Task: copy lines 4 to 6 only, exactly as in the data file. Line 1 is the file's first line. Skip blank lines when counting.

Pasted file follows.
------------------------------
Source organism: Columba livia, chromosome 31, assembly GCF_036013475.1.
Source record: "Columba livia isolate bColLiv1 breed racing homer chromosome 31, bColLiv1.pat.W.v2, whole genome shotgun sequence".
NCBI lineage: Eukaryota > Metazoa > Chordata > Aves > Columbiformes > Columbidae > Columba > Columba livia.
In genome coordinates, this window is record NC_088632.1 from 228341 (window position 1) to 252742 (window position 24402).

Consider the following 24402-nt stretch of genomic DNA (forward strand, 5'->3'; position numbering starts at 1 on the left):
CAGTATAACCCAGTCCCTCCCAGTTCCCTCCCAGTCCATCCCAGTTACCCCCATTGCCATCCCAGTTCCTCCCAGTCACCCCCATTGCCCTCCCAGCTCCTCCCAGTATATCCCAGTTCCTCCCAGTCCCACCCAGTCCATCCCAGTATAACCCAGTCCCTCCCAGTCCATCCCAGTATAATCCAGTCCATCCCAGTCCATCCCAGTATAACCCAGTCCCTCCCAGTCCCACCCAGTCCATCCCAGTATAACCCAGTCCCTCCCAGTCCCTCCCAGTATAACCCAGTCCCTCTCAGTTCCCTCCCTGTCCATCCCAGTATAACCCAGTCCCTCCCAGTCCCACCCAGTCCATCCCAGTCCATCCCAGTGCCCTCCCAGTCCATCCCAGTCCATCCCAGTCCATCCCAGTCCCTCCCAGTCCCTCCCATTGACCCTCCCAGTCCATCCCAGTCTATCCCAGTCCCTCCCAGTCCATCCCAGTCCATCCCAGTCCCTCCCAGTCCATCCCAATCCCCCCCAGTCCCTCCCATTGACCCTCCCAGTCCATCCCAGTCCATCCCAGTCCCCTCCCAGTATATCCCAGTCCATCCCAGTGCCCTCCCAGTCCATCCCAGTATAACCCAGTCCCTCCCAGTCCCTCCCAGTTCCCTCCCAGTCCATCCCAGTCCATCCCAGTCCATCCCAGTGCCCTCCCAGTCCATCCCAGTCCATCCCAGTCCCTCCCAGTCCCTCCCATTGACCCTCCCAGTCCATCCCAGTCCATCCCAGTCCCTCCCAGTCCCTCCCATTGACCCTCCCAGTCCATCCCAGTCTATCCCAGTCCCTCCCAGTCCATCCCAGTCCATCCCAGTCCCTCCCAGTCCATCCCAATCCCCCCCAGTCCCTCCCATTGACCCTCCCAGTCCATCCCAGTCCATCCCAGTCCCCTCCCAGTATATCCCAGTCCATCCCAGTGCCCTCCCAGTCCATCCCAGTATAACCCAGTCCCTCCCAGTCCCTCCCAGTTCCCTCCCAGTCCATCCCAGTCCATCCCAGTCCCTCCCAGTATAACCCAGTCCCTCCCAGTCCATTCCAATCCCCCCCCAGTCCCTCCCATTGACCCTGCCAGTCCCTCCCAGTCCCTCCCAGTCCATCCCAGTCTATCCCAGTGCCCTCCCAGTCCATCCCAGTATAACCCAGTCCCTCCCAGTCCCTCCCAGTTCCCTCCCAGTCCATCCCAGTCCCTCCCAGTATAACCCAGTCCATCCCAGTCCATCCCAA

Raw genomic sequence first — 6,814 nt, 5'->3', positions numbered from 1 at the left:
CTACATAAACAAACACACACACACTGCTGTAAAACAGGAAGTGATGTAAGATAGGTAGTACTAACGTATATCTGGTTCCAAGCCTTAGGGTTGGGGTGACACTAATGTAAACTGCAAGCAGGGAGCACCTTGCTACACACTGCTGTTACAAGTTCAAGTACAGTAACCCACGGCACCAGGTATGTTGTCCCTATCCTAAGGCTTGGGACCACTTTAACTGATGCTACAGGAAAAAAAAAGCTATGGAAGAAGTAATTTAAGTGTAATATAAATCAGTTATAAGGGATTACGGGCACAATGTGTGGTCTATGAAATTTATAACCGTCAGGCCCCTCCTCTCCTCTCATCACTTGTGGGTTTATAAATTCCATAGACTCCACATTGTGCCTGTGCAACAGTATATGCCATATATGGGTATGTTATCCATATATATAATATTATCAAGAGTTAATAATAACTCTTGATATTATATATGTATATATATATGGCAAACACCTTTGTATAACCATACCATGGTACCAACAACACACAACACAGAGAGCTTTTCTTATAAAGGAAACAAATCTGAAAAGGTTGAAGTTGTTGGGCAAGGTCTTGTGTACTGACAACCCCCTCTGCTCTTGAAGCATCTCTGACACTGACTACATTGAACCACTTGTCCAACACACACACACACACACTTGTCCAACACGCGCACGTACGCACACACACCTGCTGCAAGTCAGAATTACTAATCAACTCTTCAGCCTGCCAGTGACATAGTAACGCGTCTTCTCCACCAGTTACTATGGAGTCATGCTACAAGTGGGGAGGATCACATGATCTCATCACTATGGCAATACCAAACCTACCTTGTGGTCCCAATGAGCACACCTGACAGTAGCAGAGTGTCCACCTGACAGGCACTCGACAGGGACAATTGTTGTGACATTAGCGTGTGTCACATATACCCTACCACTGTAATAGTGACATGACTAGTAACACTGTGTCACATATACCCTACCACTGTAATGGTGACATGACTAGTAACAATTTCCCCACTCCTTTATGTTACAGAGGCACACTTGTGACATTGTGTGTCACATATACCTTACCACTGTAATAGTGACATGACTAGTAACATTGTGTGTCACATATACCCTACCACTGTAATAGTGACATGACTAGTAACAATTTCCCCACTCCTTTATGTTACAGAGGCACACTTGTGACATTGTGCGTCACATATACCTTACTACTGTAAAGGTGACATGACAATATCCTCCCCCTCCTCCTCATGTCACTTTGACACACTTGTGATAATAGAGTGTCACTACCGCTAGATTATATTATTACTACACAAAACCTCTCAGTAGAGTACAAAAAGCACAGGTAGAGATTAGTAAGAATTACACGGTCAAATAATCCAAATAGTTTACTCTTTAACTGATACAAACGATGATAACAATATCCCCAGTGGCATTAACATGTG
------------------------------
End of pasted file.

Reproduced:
In genome coordinates, this window is record NC_088632.1 from 228341 (window position 1) to 252742 (window position 24402).

Consider the following 24402-nt stretch of genomic DNA (forward strand, 5'->3'; position numbering starts at 1 on the left):
CAGTATAACCCAGTCCCTCCCAGTTCCCTCCCAGTCCATCCCAGTTACCCCCATTGCCATCCCAGTTCCTCCCAGTCACCCCCATTGCCCTCCCAGCTCCTCCCAGTATATCCCAGTTCCTCCCAGTCCCACCCAGTCCATCCCAGTATAACCCAGTCCCTCCCAGTCCATCCCAGTATAATCCAGTCCATCCCAGTCCATCCCAGTATAACCCAGTCCCTCCCAGTCCCACCCAGTCCATCCCAGTATAACCCAGTCCCTCCCAGTCCCTCCCAGTATAACCCAGTCCCTCTCAGTTCCCTCCCTGTCCATCCCAGTATAACCCAGTCCCTCCCAGTCCCACCCAGTCCATCCCAGTCCATCCCAGTGCCCTCCCAGTCCATCCCAGTCCATCCCAGTCCATCCCAGTCCCTCCCAGTCCCTCCCATTGACCCTCCCAGTCCATCCCAGTCTATCCCAGTCCCTCCCAGTCCATCCCAGTCCATCCCAGTCCCTCCCAGTCCATCCCAATCCCCCCCAGTCCCTCCCATTGACCCTCCCAGTCCATCCCAGTCCATCCCAGTCCCCTCCCAGTATATCCCAGTCCATCCCAGTGCCCTCCCAGTCCATCCCAGTATAACCCAGTCCCTCCCAGTCCCTCCCAGTTCCCTCCCAGTCCATCCCAGTCCATCCCAGTCCATCCCAGTGCCCTCCCAGTCCATCCCAGTCCATCCCAGTCCCTCCCAGTCCCTCCCATTGACCCTCCCAGTCCATCCCAGTCCATCCCAGTCCCTCCCAGTCCCTCCCATTGACCCTCCCAGTCCATCCCAGTCTATCCCAGTCCCTCCCAGTCCATCCCAGTCCATCCCAGTCCCTCCCAGTCCATCCCAATCCCCCCCAGTCCCTCCCATTGACCCTCCCAGTCCATCCCAGTCCATCCCAGTCCCCTCCCAGTATATCCCAGTCCATCCCAGTGCCCTCCCAGTCCATCCCAGTATAACCCAGTCCCTCCCAGTCCCTCCCAGTTCCCTCCCAGTCCATCCCAGTCCATCCCAGTCCCTCCCAGTATAACCCAGTCCCTCCCAGTCCATTCCAATCCCCCCCCAGTCCCTCCCATTGACCCTGCCAGTCCCTCCCAGTCCCTCCCAGTCCATCCCAGTCTATCCCAGTGCCCTCCCAGTCCATCCCAGTATAACCCAGTCCCTCCCAGTCCCTCCCAGTTCCCTCCCAGTCCATCCCAGTCCCTCCCAGTATAACCCAGTCCATCCCAGTCCATCCCAA